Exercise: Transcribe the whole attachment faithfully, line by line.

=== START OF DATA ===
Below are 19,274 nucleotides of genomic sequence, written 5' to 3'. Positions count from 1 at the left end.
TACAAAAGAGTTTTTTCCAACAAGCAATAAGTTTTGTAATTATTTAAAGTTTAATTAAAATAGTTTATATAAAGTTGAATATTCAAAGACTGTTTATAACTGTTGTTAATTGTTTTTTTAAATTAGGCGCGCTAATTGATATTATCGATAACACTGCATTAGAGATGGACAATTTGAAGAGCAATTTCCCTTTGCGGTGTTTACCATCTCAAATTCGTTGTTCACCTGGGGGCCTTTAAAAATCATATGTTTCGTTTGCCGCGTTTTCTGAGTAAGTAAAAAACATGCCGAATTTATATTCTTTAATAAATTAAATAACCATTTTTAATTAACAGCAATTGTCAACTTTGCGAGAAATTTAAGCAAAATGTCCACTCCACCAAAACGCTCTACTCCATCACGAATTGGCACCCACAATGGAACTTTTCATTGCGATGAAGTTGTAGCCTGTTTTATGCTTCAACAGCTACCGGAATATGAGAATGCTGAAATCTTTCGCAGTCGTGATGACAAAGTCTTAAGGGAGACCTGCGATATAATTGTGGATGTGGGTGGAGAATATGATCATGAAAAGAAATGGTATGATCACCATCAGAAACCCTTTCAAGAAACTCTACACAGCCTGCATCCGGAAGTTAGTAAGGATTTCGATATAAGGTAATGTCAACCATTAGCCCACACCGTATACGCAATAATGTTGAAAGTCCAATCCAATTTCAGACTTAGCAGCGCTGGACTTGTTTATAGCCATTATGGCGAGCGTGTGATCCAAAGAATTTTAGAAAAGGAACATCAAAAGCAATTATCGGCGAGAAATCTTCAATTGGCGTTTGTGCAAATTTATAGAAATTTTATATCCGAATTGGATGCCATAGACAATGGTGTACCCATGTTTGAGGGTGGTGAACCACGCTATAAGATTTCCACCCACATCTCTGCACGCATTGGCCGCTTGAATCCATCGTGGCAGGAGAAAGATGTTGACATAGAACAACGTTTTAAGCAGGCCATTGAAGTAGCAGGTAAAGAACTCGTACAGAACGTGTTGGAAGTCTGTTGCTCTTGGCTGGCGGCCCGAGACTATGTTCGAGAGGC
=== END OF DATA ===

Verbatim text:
Below are 19,274 nucleotides of genomic sequence, written 5' to 3'. Positions count from 1 at the left end.
TACAAAAGAGTTTTTTCCAACAAGCAATAAGTTTTGTAATTATTTAAAGTTTAATTAAAATAGTTTATATAAAGTTGAATATTCAAAGACTGTTTATAACTGTTGTTAATTGTTTTTTTAAATTAGGCGCGCTAATTGATATTATCGATAACACTGCATTAGAGATGGACAATTTGAAGAGCAATTTCCCTTTGCGGTGTTTACCATCTCAAATTCGTTGTTCACCTGGGGGCCTTTAAAAATCATATGTTTCGTTTGCCGCGTTTTCTGAGTAAGTAAAAAACATGCCGAATTTATATTCTTTAATAAATTAAATAACCATTTTTAATTAACAGCAATTGTCAACTTTGCGAGAAATTTAAGCAAAATGTCCACTCCACCAAAACGCTCTACTCCATCACGAATTGGCACCCACAATGGAACTTTTCATTGCGATGAAGTTGTAGCCTGTTTTATGCTTCAACAGCTACCGGAATATGAGAATGCTGAAATCTTTCGCAGTCGTGATGACAAAGTCTTAAGGGAGACCTGCGATATAATTGTGGATGTGGGTGGAGAATATGATCATGAAAAGAAATGGTATGATCACCATCAGAAACCCTTTCAAGAAACTCTACACAGCCTGCATCCGGAAGTTAGTAAGGATTTCGATATAAGGTAATGTCAACCATTAGCCCACACCGTATACGCAATAATGTTGAAAGTCCAATCCAATTTCAGACTTAGCAGCGCTGGACTTGTTTATAGCCATTATGGCGAGCGTGTGATCCAAAGAATTTTAGAAAAGGAACATCAAAAGCAATTATCGGCGAGAAATCTTCAATTGGCGTTTGTGCAAATTTATAGAAATTTTATATCCGAATTGGATGCCATAGACAATGGTGTACCCATGTTTGAGGGTGGTGAACCACGCTATAAGATTTCCACCCACATCTCTGCACGCATTGGCCGCTTGAATCCATCGTGGCAGGAGAAAGATGTTGACATAGAACAACGTTTTAAGCAGGCCATTGAAGTAGCAGGTAAAGAACTCGTACAGAACGTGTTGGAAGTCTGTTGCTCTTGGCTGGCGGCCCGAGACTATGTTCGAGAGGC